In general, the term fraud may be defined as the act of being dishonest when undertaking an activity with the objective of gaining some advantage or benefits of which can lead to loss of confidence by the public when discovered. In the field of accounting, the word fraud means an intentional manipulation of accounting information by individuals working within the business entity with the objective of deceiving the public and the company due to selfish ambitions.
Most of the fraudulent acts that have being reported by the Federal Bureau of Investigation include those of corporate organizations. Similarly, results from the FBI reports have shown that in these corporations, the individuals are applying tricks in presenting accounting information in order to achieve their selfish ambition, for instance, stealing funds. When this information is later availed to investors and the stakeholders, they reflect wrong information on the financial position of the business. In addition, many corporations have been the victims of information leakages because some of the employees might be sharing company’s confidential information without being authorized. This according to FBI has paralyzed the functioning of exchange market and thus rendering it inefficient (The Federal Bureau of Investigation, 2011).
The frauds committed at higher level of the organizational structure are more costly as compared to those done by the employees and managers at lower levels and therefore, it is also difficult to detect such type of frauds (Ratley, 2010). In addition, the management is in a good position to change accounting data without being identified because they cannot be suspected. They can cooperate or directs the employees to do what they want for their own benefits (Auditing Standards Board, 2012). In this section we shall be looking at two major types of frauds in accounting which are the financial reporting and the computer frauds in the business entity.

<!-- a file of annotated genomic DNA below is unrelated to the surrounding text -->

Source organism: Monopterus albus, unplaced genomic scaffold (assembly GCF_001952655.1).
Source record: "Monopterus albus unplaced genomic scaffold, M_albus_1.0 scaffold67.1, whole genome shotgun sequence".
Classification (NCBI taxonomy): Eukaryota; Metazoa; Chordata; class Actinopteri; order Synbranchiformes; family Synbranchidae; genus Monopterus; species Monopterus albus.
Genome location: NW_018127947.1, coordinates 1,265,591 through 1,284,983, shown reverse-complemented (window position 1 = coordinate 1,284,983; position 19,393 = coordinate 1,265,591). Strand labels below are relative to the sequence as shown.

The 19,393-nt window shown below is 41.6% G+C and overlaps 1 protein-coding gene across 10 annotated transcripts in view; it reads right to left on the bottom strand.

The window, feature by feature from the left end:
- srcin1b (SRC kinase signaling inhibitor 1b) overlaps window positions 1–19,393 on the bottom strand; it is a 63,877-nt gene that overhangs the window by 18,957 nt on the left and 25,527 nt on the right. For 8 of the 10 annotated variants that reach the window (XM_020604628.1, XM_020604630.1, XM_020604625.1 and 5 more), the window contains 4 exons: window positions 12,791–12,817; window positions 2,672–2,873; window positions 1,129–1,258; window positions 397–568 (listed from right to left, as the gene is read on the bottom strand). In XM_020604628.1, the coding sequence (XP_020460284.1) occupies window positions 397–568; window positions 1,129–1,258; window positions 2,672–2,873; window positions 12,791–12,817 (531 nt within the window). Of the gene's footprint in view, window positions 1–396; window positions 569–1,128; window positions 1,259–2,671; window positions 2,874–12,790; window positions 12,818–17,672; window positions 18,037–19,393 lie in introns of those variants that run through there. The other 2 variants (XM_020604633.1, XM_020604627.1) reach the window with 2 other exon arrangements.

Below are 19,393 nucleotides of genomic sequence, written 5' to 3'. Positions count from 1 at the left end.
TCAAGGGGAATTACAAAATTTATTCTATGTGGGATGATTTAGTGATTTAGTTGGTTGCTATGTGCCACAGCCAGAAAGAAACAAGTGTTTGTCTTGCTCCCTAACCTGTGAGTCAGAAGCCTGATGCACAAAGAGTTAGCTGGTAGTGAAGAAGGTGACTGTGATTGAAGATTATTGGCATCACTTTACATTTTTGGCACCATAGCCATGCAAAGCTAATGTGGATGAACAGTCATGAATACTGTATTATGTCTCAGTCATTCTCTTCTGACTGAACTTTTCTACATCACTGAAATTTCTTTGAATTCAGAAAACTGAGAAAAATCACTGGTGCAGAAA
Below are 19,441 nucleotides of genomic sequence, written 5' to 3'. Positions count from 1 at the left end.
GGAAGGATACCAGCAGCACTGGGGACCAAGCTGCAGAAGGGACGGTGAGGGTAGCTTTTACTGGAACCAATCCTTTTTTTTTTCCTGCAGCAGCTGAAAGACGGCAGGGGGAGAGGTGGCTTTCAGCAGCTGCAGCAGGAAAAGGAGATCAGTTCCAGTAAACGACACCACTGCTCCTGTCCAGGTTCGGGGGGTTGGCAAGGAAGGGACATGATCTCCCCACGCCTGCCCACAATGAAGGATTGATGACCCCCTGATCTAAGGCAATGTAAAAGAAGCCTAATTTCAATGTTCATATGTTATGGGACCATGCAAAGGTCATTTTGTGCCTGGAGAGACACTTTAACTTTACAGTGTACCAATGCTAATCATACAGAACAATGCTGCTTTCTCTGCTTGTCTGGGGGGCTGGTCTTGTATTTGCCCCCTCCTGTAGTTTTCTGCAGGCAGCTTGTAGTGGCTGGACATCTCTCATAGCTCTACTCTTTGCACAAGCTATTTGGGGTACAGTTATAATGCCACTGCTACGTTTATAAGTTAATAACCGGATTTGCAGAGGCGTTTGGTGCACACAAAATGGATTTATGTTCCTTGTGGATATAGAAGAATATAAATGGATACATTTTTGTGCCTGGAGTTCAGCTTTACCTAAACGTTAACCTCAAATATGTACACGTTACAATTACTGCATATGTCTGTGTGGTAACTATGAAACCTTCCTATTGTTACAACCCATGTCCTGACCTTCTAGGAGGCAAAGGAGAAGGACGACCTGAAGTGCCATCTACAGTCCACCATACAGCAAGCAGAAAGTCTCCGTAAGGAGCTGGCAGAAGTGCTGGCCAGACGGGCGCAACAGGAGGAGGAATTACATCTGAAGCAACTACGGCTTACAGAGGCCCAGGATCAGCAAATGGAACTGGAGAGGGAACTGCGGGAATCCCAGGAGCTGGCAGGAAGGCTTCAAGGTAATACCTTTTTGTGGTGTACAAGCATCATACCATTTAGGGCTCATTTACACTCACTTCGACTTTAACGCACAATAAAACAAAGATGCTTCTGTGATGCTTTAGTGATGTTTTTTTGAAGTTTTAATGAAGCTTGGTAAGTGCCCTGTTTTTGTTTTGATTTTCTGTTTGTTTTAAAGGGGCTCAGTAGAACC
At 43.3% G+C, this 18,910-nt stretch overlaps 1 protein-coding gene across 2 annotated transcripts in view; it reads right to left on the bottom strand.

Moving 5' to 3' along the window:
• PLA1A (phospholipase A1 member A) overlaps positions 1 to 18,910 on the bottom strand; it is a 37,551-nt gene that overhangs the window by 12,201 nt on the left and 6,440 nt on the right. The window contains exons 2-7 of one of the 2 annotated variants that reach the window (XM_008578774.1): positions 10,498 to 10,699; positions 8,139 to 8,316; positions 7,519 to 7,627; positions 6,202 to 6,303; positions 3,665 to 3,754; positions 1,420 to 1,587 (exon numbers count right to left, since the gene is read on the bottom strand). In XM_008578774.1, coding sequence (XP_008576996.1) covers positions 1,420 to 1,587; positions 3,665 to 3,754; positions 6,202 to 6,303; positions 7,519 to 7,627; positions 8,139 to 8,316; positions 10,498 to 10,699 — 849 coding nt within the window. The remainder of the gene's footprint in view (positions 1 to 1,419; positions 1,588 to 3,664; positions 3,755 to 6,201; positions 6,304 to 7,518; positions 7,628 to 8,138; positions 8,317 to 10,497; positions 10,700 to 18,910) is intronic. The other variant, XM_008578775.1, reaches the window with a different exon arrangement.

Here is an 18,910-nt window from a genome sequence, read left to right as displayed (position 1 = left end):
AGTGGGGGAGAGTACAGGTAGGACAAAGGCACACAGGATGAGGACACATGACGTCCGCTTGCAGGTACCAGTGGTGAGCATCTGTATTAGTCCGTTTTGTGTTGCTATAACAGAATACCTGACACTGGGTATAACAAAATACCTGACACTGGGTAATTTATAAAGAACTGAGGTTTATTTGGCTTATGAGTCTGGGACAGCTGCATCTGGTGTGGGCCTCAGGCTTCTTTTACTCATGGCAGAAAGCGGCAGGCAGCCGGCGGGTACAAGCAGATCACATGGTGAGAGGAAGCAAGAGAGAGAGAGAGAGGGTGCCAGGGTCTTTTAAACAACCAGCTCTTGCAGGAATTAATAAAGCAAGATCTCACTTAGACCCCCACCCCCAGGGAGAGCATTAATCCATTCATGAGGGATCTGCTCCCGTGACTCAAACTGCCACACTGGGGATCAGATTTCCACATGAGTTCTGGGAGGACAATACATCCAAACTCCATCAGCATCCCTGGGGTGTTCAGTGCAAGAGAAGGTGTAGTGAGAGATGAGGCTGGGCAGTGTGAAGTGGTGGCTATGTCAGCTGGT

Preventing and Detecting Frauds
Secondly, the team should subject the data from various business transactions under a test to check whether there are any forms of frauds. These are done in all the transactions’ data since fraud can occur at any given time during the transactions and therefore, all the transactions should thus be analyzed (Millar, 2010 August 16).
Third, there should be a progressive auditing of all the business undertakings so as to ascertain the effectiveness of the business’s control systems. Scripts, according to Millar needs to be in place in order for the large data volumes to be tested for anomalies as a result of fraud (Millar, 2010 August 16).
The fourth point is that the monitoring program should be communicated to the whole organization. This will ensure that all the business transactions are monitored and each individual would develop a fear of being caught and thus it acts as a preventive measure (Millar, 2010 August 16).
Fifth, when issues arise in the business that can affect business, the audit team should report to the management for actions to be taken than waiting till it happens. They should prepare audit reports which are accompanied by the recommendations of possible fraud occurrence and its impact. The use of technology would help in quantifying its impact (Millar, 2010 August 16).
Sixth, the team should ensure that control is running well and any mistakes should be corrected, for example, the team should approve any transactions they initiate and they should also be the ones to receive the expected goods (Millar, 2010 August 16).
Finally, the team should always re-evaluate its fraud profile to check the common frauds and those which are not common in the organization (Millar, 2010 August 16).
Millar, P. (2010, August 16). Seven Steps to Jump Start Your Anti-Fraud Program. Corporate Compliance Insights. Retrieved from: